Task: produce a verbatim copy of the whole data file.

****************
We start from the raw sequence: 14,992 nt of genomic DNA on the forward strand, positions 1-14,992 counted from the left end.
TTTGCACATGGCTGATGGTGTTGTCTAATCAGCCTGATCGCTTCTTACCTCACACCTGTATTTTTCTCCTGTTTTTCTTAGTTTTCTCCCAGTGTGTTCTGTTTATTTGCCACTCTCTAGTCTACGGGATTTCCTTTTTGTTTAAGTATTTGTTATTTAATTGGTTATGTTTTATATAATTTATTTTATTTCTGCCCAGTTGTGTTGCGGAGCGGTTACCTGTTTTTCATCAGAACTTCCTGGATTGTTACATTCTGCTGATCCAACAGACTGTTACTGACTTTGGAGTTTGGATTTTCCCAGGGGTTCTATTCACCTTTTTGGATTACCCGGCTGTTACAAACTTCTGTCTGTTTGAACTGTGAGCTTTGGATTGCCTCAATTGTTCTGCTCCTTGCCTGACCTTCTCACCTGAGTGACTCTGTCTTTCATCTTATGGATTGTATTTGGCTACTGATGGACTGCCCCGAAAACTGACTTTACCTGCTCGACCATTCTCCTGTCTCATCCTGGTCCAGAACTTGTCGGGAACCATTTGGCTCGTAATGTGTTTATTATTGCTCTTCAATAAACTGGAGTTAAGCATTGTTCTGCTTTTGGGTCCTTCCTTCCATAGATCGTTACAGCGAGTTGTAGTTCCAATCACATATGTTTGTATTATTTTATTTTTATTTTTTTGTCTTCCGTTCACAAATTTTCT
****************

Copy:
We start from the raw sequence: 14,992 nt of genomic DNA on the forward strand, positions 1-14,992 counted from the left end.
TTTGCACATGGCTGATGGTGTTGTCTAATCAGCCTGATCGCTTCTTACCTCACACCTGTATTTTTCTCCTGTTTTTCTTAGTTTTCTCCCAGTGTGTTCTGTTTATTTGCCACTCTCTAGTCTACGGGATTTCCTTTTTGTTTAAGTATTTGTTATTTAATTGGTTATGTTTTATATAATTTATTTTATTTCTGCCCAGTTGTGTTGCGGAGCGGTTACCTGTTTTTCATCAGAACTTCCTGGATTGTTACATTCTGCTGATCCAACAGACTGTTACTGACTTTGGAGTTTGGATTTTCCCAGGGGTTCTATTCACCTTTTTGGATTACCCGGCTGTTACAAACTTCTGTCTGTTTGAACTGTGAGCTTTGGATTGCCTCAATTGTTCTGCTCCTTGCCTGACCTTCTCACCTGAGTGACTCTGTCTTTCATCTTATGGATTGTATTTGGCTACTGATGGACTGCCCCGAAAACTGACTTTACCTGCTCGACCATTCTCCTGTCTCATCCTGGTCCAGAACTTGTCGGGAACCATTTGGCTCGTAATGTGTTTATTATTGCTCTTCAATAAACTGGAGTTAAGCATTGTTCTGCTTTTGGGTCCTTCCTTCCATAGATCGTTACAGCGAGTTGTAGTTCCAATCACATATGTTTGTATTATTTTATTTTTATTTTTTTGTCTTCCGTTCACAAATTTTCT